Speaking in Tongues Debate - 13 - When Should Speaking in Tongues be Used?

Chapter 13 

WHERE SHOULD SPEAKING IN TONGUES BE USED?

    This question had already brought me to reconsider the very popular idea that the gift of tongues should mainly be practiced in private. This idea is attributed to Paul who supposedly taught it to the Corinthians. Of course, I went to see what Paul said about it. Foiled again! No matter what version I used, this passage was not to be found. I felt like I was pursuing the invisible man. All I could find was "if there is no interpreter, the speaker should keep quiet in the church and speak to himself and God." (I Cor 14:28). That was simply the most elegant, the most Christian way to say " shut up"! But there is no mention of speaking in tongues at home, in private. Where should speaking in tongues be used? Since it was given as a sign for unbelieving Jews, it is logical that it be practiced in their presence, there where the sign had a chance of being understood, not where no one understood it. The best example is found in Acts 2. Here the sign appeared in the presence of Jews from fifteen different nations to show them that the election of God was for "everyone" and that it extended to "all flesh". The sign was given there in public, not in someone's house or in the church.  In the church, Paul preferred to say five words which were understood rather than ten thousand words which were not understood. Because of his calling as Apostle to the Gentiles, Paul had the opportunity to speak in tongues more than anyone else according to God's plan. In spite of the fact that he was the Apostle to the Gentiles, he was in contact and in conflict with Jews everywhere, even with his Jewish brethren in the faith who did not accept this particular point of doctrine.

    When Paul said, "I speak in tongues more than you all." he was not referring to the number of words spoken. He did not want to compete with the Corinthians for he would have been badly beaten by their prodigious fluency and chatter. It was in earnest that he spoke more than they did (I Cor 14:20), having spoken where he was seen and heard by unbelievers of this people for whom the sign was reserved (I Cor 14:22).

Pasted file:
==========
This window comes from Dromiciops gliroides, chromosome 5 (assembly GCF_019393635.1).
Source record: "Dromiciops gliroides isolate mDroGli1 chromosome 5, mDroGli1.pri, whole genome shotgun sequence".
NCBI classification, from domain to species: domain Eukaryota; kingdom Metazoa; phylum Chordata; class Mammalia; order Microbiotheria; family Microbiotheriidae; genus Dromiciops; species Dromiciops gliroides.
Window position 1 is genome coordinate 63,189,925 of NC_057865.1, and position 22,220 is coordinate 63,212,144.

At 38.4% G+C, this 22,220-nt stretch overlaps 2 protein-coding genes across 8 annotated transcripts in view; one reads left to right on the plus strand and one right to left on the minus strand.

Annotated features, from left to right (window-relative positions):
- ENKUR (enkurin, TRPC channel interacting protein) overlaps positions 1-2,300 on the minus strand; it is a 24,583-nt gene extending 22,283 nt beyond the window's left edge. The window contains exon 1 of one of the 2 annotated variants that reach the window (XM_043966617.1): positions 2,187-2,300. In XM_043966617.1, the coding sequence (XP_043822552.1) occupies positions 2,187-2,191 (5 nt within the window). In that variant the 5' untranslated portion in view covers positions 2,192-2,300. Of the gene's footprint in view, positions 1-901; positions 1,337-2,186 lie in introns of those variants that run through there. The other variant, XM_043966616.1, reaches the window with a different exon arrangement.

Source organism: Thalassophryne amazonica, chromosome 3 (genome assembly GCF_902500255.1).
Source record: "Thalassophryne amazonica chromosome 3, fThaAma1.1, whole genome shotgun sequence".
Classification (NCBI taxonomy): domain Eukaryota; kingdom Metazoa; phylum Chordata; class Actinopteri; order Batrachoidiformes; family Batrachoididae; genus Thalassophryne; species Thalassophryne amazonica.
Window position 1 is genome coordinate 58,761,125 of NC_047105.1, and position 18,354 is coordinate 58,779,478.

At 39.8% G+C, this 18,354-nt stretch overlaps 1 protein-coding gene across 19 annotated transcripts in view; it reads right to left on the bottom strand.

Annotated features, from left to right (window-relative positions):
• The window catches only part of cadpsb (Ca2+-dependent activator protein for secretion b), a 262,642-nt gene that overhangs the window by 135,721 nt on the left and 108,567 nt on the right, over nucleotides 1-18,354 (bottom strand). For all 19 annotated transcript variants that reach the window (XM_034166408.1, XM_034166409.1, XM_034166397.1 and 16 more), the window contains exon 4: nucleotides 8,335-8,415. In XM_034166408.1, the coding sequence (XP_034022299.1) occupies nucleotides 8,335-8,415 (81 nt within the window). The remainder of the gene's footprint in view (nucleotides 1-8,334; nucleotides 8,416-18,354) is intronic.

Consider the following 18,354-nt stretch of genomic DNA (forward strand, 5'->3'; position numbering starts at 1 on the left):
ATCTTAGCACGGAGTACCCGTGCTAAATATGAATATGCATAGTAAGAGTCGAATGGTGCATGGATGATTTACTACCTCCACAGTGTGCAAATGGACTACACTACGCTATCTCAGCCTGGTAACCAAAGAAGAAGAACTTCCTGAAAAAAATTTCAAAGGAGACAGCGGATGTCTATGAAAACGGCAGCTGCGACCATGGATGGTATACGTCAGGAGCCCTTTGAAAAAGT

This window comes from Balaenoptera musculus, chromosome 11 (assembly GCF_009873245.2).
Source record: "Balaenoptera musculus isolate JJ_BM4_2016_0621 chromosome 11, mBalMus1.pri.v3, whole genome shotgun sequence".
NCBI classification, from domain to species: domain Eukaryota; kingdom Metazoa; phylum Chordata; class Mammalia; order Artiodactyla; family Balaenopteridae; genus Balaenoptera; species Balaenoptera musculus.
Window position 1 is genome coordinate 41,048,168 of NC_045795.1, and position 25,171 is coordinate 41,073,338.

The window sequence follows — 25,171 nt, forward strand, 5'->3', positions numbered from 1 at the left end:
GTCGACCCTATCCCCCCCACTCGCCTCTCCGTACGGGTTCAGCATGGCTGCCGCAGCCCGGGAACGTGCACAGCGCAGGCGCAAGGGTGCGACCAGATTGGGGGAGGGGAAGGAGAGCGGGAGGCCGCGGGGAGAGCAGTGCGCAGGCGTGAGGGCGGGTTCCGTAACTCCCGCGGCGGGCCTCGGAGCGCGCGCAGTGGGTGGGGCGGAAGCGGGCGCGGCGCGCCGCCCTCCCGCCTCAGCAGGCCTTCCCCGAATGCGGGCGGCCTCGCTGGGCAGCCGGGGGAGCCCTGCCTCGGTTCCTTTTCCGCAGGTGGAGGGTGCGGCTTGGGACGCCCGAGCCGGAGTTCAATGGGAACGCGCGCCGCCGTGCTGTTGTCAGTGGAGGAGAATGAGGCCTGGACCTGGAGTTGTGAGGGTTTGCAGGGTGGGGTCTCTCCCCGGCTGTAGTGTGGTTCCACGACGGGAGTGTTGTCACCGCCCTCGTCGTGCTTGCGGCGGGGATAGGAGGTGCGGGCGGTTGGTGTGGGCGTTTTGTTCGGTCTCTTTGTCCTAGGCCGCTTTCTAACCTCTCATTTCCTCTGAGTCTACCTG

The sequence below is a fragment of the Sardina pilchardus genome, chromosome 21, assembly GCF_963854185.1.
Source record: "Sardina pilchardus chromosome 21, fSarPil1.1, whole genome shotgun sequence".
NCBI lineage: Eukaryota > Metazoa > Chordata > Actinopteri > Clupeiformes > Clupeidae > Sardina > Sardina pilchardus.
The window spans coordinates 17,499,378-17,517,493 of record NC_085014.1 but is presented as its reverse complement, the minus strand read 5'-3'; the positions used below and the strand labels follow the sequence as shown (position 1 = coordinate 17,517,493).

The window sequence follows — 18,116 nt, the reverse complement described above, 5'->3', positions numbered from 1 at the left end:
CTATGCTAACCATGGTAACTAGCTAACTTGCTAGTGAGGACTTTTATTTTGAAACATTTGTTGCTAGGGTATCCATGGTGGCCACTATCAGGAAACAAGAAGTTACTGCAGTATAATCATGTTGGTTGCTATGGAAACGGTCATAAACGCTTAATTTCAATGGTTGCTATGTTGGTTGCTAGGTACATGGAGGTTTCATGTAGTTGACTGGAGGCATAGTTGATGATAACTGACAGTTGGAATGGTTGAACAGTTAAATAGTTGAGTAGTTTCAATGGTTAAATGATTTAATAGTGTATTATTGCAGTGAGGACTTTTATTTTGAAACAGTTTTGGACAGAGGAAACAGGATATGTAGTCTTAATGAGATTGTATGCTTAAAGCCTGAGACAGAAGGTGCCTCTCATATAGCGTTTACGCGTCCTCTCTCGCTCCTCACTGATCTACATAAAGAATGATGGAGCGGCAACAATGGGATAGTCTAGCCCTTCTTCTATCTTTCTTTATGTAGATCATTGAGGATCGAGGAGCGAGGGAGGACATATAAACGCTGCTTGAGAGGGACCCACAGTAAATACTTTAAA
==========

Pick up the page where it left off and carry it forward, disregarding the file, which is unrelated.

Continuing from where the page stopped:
Everyone knows that traffic lights are for the benefit of those who use the roadways. What would you think of a city's traffic commission deciding in the basement of the City Hall that all of the city's traffic lights would be for private use? If traffic lights are taken from their corners, their usage becomes absurd. In the same way, what use would the traffic light of tongues have been at home in private, that is to say, hidden from this people to whom the sign was destined? That is exactly what the sign meant. It was the green light opening the way for all the tongues of the earth to join in the procession of the Lord's redeemed.

Another Proof

    Perhaps someone is saying, "When Paul received the Holy Spirit, although he was a Jew, he did not speak in tongues. That would have been quite useful, especially for Ananias who came to lay hands on him." But in this case the sign would have been redundant. The Lord Himself had just informed each one directly in these words that the name of Jehovah and His Word were now passing on to the Gentiles, "Go, for he is a chosen instrument of Mine, to bear My name before the Gentiles and kings and the sons of Israel" (Acts 9:15), and "The God of our fathers has appointed you to know His will, and to see the Righteous One, and to hear an utterance from His mouth. 'For you will be a witness for Him to all men of what you have seen and heard'." (Acts 22:14,15). Paul knew it. Ananias did too. The sign was unnecessary in their case, as it is now for those who already know that the Gospel is for the people of every nation, tribe and tongue. Neither Paul, nor Ananias, nor we today, contest this truth. The sign would be superfluous.

Do not Forbid to Speak in Tongues